The rise of personality tests in hiring, to use or not to use?


With an increasing amount of applicants per job opening, workplaces are looking for ways to simplify the hiring process whilst ensuring the best quality candidates are chosen.

We have previously spoken about hiring for a cultural fit and the effects of demotivation in the workplace. While the interview process continues to remain an integral part in determining how cultural fit and the resulting motivation occurs in the company, there are complimenting strategies to make the best possible hiring decisions.

A personality test is one such option. They are generally designed to evaluate and measure an individual’s motivation, ideologies, temperament and overall morality. Often it is these social and behavioural qualities that determine whether the applicant will have a positive or negative impact on the company.

Personality tests are in no way shape or form a new invention. They have been used historically by executive coaches and career placement organisations. The personality test is however, gaining recent traction from companies looking to streamline the hiring process and find the best possible candidates.

Personality tests can be used as one of many options to weed out the often-overwhelming amount of applicants, particularly if hiring for a cultural fit is an important goal.

The question is, does this type of onboarding assessment enhance or hinder your hiring goals? Are personality tests simply another gimmick, or will it positively affect your organisation’s culture?

Firstly, let’s look at the Downsides of Personality Tests:

  1. Cheat the System – When travelling overseas, some countries will ask you to check the box of all that is applicable to yourself. Questions can include the likes of ‘are you planning to commit genocide in the host country?’ In the unlikely event that you were planning to commit genocide, there is a great chance that you would not admit that on any subsequent forms.The same logic can be applied to personality tests. If answering some questions truthfully will be perceived in a negative way, to get the position you may just simply lie. Chances are we understand what the company is looking for and how to answer accordingly, defeating the purpose of the personality test in the first place (FastCompany).
  2. Potential Bias – Certain personality traits are often not relevant to job performance. While an individual’s personality may not fit within the company guidelines, their motivations, drive and passion could potentially bring a lot of benefit to the organisation. These qualities may be missed if questions aren’t structured to reflect such.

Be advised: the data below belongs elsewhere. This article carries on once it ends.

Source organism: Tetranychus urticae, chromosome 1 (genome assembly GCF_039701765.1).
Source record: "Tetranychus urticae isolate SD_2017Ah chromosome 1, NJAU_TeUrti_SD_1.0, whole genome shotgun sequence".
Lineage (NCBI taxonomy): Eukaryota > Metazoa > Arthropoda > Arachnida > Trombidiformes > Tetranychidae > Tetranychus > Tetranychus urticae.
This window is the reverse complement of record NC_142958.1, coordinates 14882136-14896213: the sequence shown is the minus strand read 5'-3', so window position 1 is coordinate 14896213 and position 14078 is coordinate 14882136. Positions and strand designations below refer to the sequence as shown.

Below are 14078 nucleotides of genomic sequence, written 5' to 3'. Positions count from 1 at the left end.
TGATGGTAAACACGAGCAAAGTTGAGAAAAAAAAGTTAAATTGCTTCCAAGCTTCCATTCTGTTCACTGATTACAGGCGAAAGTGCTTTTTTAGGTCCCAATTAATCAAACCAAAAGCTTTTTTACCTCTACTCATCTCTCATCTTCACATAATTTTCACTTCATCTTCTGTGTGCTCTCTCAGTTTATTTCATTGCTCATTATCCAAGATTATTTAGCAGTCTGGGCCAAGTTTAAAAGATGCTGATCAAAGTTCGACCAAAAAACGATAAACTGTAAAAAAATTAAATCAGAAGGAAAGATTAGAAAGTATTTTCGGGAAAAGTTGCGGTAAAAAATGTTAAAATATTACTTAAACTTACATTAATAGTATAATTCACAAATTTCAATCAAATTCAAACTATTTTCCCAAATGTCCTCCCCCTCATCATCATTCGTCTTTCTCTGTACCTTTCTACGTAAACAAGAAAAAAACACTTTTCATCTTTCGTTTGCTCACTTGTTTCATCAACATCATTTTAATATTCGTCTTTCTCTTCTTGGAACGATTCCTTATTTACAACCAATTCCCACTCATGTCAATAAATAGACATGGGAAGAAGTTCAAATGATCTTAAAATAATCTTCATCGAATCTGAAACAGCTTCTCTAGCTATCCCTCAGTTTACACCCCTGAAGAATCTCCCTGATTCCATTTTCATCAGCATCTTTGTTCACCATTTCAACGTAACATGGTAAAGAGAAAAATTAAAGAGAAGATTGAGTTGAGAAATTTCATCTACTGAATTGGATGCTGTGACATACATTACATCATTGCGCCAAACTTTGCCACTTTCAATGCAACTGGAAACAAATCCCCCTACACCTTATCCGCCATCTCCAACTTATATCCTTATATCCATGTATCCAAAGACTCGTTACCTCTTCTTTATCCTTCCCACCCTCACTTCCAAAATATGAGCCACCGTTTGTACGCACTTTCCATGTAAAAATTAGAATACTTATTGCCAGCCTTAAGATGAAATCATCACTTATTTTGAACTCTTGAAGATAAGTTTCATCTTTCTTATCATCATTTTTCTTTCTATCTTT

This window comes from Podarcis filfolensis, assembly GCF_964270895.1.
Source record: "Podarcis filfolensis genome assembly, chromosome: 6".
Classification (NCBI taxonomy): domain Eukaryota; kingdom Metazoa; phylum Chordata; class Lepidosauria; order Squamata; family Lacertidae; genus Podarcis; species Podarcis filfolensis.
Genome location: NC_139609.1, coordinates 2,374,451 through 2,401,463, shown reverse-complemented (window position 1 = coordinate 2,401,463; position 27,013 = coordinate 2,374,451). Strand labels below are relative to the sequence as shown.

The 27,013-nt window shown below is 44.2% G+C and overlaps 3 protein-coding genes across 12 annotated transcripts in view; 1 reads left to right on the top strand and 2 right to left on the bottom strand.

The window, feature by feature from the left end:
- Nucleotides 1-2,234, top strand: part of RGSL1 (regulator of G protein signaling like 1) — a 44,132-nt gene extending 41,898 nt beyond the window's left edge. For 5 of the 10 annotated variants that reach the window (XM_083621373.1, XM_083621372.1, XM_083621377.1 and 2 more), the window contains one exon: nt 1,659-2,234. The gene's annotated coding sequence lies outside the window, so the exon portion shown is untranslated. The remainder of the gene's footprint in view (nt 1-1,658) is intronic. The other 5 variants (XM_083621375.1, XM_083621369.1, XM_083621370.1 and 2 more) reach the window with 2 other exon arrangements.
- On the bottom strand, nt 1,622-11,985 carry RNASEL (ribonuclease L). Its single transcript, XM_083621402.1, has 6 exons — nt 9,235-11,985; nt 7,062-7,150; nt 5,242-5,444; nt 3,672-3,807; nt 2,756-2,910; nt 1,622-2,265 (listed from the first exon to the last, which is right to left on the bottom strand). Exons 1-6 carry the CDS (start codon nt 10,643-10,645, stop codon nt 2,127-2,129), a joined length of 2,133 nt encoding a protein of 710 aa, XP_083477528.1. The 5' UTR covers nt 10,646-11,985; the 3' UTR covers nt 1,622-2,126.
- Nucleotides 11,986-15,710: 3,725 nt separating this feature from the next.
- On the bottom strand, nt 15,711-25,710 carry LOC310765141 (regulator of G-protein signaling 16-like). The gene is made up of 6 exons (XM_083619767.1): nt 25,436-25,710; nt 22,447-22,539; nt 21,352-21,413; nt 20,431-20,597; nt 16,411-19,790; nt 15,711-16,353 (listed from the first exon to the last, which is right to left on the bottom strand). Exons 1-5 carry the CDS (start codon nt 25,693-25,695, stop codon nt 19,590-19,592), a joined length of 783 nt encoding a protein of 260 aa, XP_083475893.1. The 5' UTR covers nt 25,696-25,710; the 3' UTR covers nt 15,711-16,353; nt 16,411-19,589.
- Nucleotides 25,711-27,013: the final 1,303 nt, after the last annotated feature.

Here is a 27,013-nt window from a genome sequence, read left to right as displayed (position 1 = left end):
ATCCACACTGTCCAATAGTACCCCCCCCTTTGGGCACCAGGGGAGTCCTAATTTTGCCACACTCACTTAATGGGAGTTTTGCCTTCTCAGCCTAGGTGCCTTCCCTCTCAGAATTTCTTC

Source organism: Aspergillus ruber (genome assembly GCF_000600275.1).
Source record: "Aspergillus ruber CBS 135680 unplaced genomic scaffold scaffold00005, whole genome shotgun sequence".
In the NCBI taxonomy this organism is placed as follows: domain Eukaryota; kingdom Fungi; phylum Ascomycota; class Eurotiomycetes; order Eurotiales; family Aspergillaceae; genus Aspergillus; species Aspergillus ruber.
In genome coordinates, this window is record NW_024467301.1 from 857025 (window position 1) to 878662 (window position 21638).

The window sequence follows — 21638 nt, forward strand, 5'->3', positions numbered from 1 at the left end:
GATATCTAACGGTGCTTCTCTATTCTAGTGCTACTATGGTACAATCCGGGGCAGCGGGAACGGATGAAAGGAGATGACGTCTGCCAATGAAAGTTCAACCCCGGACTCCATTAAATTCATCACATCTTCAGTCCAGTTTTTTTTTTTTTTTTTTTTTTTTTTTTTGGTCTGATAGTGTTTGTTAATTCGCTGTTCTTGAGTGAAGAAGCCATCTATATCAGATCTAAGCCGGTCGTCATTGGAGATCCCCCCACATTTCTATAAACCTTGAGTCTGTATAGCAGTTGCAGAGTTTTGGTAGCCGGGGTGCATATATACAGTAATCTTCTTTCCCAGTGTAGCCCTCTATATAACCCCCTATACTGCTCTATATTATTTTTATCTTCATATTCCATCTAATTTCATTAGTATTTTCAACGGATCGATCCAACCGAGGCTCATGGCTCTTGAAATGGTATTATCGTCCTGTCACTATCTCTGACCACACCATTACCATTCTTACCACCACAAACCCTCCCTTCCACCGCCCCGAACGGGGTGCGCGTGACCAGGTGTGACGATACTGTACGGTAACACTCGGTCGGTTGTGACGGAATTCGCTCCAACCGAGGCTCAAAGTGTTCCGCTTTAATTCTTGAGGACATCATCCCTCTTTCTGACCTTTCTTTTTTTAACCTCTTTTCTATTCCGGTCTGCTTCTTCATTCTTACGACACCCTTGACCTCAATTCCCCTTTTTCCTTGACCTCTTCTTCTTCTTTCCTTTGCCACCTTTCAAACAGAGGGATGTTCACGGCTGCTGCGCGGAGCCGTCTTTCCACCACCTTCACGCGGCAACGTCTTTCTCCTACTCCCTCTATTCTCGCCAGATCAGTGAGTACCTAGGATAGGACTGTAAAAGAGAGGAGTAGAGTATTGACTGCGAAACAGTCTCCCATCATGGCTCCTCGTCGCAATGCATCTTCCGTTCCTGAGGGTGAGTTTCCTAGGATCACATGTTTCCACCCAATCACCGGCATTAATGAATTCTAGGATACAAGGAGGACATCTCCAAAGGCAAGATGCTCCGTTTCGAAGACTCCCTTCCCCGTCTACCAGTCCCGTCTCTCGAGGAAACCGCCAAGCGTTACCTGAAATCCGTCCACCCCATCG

3. Gut Feeling – Data will only take you so far. It is often up to the human component to make the final decision. Many critical hires are made due to a ‘good feeling’ that could have been overruled by test results and automation (Inc).

Often when reviewing the impact of personality assessments, there appears to be a lack of evidence to support the use of such tests. We are taught to never judge a book by its cover, yet personality tests provide you with a complete overview of candidates. All in all, this removes the ‘leap of faith’ often associated with hiring, and it is sometimes these instinctive decisions that result in acquiring the best talent.

What are the Advantages of using such Tests?:

  • Can reduce the number of Candidates – If the personality tests are taken prior to the interview process, this helps reduce the amount of candidates by identifying the quality ones. This can be done through the creation of ‘red flag’ questions and the relating answers to them.
  • Lower turnover and Cultural Fit – If applicants are selected for traits that are correlated with current high performing employees, this may improve the turnover ratio and the culture of the organisation. If employees are alike in nature, chances are communication, collaboration and teamwork will all be improved.
  • Specific Traits – These tests can be highly effective at identifying candidates for certain positions. For example, customer facing roles require specific personality attributes to be successful, such as empathy, which can be tried and tested through personality assessments.

Tips on how to run a Personality Test:

If your going to utilise a personality test, the most important question to ask yourself beforehand is “who are we” and “what are we looking for?” If your company motto is something broad such as “a team of hard-workers driven for success,” what are the traits you’re looking for that would determine who you hire for an organisational fit? Create a clear outline for the answers you’re looking for and adjust your test in response.

It is important that these tests not be the sole instrument used for selecting applicants. Rather, they should be used in conjunction with other procedures.

Forbes provides a look at various personality tests such as the Myers-Briggs Type Indicator and the Sixteen Personality Factor Questionnaire that might be helpful to your organisation.

Personality tests and their usage are incredibly dependant on your organisation and its overall projection. Hiring has become increasingly automated, with technology such as artificial intelligence being used to crawl resumes. In many ways, the human element has become lost. While human involvement may come with a significant time investment, it can be crucial to determine the organisational fit of the employee that the software may miss.

For a company that is stretched for time and driven by the need to hire for a cultural fit, a personality test may be necessary and beneficial. For a smaller business, a ‘gut feeling’ may be enough to steer you towards the right hiring direction.